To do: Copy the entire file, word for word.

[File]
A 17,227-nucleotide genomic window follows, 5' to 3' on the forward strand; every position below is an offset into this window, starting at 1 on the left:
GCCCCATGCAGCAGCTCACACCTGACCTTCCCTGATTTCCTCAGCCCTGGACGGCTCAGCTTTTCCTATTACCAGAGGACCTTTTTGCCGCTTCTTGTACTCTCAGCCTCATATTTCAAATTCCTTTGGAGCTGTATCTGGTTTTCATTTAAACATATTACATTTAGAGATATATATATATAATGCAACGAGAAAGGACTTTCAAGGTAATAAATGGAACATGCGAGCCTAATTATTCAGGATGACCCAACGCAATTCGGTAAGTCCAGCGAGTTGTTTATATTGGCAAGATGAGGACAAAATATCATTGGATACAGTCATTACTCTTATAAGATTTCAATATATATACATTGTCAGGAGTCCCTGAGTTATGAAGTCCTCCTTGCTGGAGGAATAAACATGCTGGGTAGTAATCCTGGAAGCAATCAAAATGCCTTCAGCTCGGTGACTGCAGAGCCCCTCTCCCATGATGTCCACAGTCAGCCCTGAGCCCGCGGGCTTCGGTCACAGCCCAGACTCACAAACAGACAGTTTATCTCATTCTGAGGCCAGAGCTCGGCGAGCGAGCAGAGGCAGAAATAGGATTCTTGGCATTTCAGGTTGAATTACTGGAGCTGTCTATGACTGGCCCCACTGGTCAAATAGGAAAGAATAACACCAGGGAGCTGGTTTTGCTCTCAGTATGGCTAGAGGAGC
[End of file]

A 17,227-nucleotide genomic window follows, 5' to 3' on the forward strand; every position below is an offset into this window, starting at 1 on the left:
GCCCCATGCAGCAGCTCACACCTGACCTTCCCTGATTTCCTCAGCCCTGGACGGCTCAGCTTTTCCTATTACCAGAGGACCTTTTTGCCGCTTCTTGTACTCTCAGCCTCATATTTCAAATTCCTTTGGAGCTGTATCTGGTTTTCATTTAAACATATTACATTTAGAGATATATATATATAATGCAACGAGAAAGGACTTTCAAGGTAATAAATGGAACATGCGAGCCTAATTATTCAGGATGACCCAACGCAATTCGGTAAGTCCAGCGAGTTGTTTATATTGGCAAGATGAGGACAAAATATCATTGGATACAGTCATTACTCTTATAAGATTTCAATATATATACATTGTCAGGAGTCCCTGAGTTATGAAGTCCTCCTTGCTGGAGGAATAAACATGCTGGGTAGTAATCCTGGAAGCAATCAAAATGCCTTCAGCTCGGTGACTGCAGAGCCCCTCTCCCATGATGTCCACAGTCAGCCCTGAGCCCGCGGGCTTCGGTCACAGCCCAGACTCACAAACAGACAGTTTATCTCATTCTGAGGCCAGAGCTCGGCGAGCGAGCAGAGGCAGAAATAGGATTCTTGGCATTTCAGGTTGAATTACTGGAGCTGTCTATGACTGGCCCCACTGGTCAAATAGGAAAGAATAACACCAGGGAGCTGGTTTTGCTCTCAGTATGGCTAGAGGAGC